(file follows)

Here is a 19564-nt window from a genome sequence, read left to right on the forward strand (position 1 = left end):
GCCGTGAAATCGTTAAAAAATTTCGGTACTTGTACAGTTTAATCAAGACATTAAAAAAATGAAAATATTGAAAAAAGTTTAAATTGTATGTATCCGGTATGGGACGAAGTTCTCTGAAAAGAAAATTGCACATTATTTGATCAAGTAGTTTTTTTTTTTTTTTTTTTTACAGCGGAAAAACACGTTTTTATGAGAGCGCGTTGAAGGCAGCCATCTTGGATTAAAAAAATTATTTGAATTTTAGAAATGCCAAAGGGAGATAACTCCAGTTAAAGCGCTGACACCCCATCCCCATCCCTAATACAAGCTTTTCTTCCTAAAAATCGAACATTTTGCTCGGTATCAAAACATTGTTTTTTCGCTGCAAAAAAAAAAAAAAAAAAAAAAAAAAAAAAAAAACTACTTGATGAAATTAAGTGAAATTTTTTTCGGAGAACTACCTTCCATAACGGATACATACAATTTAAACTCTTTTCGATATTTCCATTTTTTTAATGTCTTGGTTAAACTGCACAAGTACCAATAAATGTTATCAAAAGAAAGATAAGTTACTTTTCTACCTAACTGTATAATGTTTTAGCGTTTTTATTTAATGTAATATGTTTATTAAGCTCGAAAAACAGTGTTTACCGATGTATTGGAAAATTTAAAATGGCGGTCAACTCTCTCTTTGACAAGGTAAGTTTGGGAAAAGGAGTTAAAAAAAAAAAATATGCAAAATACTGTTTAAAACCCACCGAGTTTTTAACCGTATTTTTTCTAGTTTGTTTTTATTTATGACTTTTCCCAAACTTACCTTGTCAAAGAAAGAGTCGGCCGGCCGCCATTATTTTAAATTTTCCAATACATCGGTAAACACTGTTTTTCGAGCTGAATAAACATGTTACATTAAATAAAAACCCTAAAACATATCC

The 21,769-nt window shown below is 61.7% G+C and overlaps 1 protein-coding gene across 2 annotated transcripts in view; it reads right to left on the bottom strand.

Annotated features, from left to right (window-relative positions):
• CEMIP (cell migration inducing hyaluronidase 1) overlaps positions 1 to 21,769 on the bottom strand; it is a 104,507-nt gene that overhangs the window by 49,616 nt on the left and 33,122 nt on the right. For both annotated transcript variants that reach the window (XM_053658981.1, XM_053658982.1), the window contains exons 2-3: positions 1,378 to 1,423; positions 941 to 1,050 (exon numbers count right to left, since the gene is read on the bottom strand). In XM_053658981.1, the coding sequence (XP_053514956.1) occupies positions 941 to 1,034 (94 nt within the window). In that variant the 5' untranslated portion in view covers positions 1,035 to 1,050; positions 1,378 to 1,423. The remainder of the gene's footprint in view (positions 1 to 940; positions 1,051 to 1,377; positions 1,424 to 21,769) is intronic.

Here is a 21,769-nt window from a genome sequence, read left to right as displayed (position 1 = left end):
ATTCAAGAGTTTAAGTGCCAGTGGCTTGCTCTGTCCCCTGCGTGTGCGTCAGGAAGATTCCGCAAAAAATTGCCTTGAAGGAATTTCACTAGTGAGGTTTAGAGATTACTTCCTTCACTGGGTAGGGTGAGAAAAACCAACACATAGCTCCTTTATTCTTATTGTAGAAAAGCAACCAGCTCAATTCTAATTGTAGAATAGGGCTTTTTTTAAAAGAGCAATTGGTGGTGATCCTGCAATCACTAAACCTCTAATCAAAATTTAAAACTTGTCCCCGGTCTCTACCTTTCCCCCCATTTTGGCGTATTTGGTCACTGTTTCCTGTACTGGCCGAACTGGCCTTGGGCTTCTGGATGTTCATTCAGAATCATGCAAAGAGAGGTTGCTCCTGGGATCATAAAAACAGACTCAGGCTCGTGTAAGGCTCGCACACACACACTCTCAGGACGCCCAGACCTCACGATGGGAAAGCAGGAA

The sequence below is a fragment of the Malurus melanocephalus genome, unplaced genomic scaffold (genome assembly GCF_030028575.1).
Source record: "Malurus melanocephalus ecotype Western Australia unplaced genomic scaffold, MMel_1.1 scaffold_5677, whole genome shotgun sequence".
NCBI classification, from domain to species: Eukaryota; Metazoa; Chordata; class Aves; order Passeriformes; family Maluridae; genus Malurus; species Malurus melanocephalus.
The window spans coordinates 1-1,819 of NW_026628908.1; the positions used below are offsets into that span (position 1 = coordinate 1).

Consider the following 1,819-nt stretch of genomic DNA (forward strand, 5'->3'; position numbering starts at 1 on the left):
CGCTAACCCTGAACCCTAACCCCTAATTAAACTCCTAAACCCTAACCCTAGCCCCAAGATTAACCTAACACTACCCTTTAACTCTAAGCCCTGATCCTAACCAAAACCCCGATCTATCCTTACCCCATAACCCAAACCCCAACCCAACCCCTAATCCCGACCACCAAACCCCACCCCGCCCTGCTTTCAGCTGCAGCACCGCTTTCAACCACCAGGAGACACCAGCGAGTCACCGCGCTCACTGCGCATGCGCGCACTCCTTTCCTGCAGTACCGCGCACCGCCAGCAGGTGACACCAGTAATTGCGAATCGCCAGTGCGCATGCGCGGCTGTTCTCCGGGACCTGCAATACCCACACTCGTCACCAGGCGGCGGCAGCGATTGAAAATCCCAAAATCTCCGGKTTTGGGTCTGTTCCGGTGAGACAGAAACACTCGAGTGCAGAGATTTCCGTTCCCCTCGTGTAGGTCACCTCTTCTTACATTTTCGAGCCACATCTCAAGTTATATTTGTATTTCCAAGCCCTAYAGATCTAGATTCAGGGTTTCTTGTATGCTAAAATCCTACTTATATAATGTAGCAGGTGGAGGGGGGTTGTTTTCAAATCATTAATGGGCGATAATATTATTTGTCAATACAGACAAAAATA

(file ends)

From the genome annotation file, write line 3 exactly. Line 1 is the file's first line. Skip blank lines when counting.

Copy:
The 21,769-nt window shown below is 61.7% G+C and overlaps 1 protein-coding gene across 2 annotated transcripts in view; it reads right to left on the bottom strand.